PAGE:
Frequently Asked Questions

"Do people speak English in Korea?"   In Seoul, most people (especially young) can speak at least a small amount of English.  If you are not used to an Asian accent, however, you may have difficulty understanding.  In small towns and rural areas, people do not speak English.  Koreans never expect outsiders to speak Korean, though, so they are good at communicating non-verbally.  If you can shirk shyness and remain patient, sincere and kind, you will be surprised at the level of interaction you can have.  A good phrase book never hurt anyone, either.  At the very least, you can point to the Korean phrase.

"Do I have to barter in Korea?"  Personally, I hate bartering.  When I go to shopping markets like Namdaemun or Insadong, everyone tells me that I got ripped off because I paid "full price".  If you are only buying one thing, there is no point in trying to barter because the seller won't budge on price.  The more items you buy, the greater leverage you have when asking for a discount.  Be reasonable, though.  You aren't going to get a $20 item for $2.  Korea is not a third world country.  Expect to get three $20 items for $50 (instead of $60).  Oh, and bartering only happens in traditional shops...don't try bartering at the mall.  

"What is the currency exchange rate?  Are prices cheap in Korea?"  Exchange rates fluctuate daily, but Korean prices are pretty easy to translate these days.  1,000 won = ~$1.00 (give or take five or ten cents plus or minus).  So if an item is 15,500 won, that would be about $15.50.  150,500 won is about $150.50. Pretty simple.   Prices in Seoul are equivalent to prices in New York City -- everything is expensive, especially imported concepts like coffee, bakery items, and wine.  If you eat at small local neighborhood restaurants, though, you can leave full and satisfied for about $5 (even in Seoul, where small shop competition keeps prices down).  In the small towns and countryside, prices are much lower, just like in rural America.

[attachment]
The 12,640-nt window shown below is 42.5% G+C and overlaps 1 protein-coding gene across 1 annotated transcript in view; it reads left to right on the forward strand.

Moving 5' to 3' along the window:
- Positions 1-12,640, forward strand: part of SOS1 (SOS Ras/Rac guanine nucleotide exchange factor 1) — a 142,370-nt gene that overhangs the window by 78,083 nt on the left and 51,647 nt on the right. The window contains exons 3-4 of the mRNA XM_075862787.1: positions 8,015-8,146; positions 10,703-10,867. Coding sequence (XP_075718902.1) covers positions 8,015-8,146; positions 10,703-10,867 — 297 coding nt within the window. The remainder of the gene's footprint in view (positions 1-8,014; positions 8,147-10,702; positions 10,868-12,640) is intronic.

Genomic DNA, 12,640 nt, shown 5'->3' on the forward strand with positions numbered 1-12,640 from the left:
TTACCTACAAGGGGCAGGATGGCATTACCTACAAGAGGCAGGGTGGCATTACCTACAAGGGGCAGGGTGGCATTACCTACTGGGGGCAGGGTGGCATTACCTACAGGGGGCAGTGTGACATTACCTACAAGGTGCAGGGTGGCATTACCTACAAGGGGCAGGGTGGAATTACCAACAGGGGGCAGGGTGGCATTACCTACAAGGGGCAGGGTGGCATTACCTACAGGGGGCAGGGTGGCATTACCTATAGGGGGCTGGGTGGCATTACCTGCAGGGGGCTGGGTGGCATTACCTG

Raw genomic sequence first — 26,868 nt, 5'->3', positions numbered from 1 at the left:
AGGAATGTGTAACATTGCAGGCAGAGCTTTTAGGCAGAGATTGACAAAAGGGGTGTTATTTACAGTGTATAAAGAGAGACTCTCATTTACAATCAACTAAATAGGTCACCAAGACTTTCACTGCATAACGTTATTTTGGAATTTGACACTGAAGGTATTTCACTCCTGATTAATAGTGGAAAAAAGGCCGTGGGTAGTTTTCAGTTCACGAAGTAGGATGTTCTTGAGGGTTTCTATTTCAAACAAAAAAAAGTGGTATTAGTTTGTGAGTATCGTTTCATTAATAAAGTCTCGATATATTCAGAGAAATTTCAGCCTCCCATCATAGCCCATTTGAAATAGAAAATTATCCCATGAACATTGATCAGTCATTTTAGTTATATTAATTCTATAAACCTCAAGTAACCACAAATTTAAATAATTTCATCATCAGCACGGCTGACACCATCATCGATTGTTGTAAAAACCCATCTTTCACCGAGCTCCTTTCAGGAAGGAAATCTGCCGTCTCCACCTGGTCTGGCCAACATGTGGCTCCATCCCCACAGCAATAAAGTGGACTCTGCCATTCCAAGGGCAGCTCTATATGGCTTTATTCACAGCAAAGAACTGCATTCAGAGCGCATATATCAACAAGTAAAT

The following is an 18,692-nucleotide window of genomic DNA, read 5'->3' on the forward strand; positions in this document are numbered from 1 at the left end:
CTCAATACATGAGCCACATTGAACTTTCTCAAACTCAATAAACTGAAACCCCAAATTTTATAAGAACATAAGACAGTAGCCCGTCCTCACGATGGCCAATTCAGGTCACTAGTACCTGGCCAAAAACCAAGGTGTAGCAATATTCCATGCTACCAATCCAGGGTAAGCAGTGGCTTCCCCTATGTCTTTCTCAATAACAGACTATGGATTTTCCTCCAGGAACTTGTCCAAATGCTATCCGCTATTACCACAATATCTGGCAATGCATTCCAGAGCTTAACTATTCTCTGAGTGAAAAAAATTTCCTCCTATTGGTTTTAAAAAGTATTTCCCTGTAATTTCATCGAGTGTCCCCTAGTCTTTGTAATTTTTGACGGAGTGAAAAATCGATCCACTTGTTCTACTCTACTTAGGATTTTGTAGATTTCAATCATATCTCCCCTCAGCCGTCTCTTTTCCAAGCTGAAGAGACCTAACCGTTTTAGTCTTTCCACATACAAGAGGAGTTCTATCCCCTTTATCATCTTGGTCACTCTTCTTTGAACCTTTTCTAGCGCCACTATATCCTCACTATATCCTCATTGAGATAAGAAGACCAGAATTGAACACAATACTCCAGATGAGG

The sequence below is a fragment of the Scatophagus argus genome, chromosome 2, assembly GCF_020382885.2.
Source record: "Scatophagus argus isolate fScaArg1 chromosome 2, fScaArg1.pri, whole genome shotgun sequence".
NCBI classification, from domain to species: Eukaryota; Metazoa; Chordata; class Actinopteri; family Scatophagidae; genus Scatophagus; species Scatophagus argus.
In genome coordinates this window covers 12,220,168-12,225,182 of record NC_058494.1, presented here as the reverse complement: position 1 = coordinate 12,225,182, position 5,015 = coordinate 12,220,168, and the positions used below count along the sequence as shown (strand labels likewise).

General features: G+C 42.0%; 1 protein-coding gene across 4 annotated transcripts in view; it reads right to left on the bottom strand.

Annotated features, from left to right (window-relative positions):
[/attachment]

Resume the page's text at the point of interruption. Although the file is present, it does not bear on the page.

"What is the food like in Korea?  I heard the food is too spicy.  Can I find American food?"  In my humble opinion, there is no point traveling to Korea if you are not going to savor the rich, flavorful tastes of Korea.  Really!  Food is an enormous part of Korean culture, which you will completely miss if you spend your vacation eating at McDonald's. People describe (some) Korean food as "spicy", but I call it "flavorful" because it's not hot-spicy like habanero peppers or Tabasco sauce.  Most kimchi and red-colored stews have a strong flavor, but there are tons of other food choices.  Just ask the waitress to suggest something that is not spicy (simply say "mwa an-may-wa-yo?"..."what is not spicy?")  The flavors of Korea will be like nothing you have ever tasted, but isn't that the point of traveling?  To experience something new?  But to answer the question --  Yes, Korea has dutifully imported crappy, fried, gross American food like McD's, Pizza Hut, and Kentucky Fried Chicken. There are also many bakeries with American-style sandwiches.

"What is the weather like?"  Korea is located along a similar latitude as Washington D.C. and the weather is about the same. The country has four seasons, with blazing colors in the Spring and Fall, heat and humidity in the Summer, and snow or wintery mix in the Winter. 

"I heard Jeju-Do is like Hawaii. Is this true?"  Jeju Island is not "tropical" in the way you may think of Hawaii. Jeju is south of the mainland, but is still far north of the equator. It is near-parallel with Turkey, Greece, and other Mediterranean countries and has similar type of weather. The island does have palm trees, but I'm not sure they are native! Jeju has its own unique beauty, so there is no point in comparing it to this or that. Just go! Experience it for yourself! It remains one of my favorite places in the world.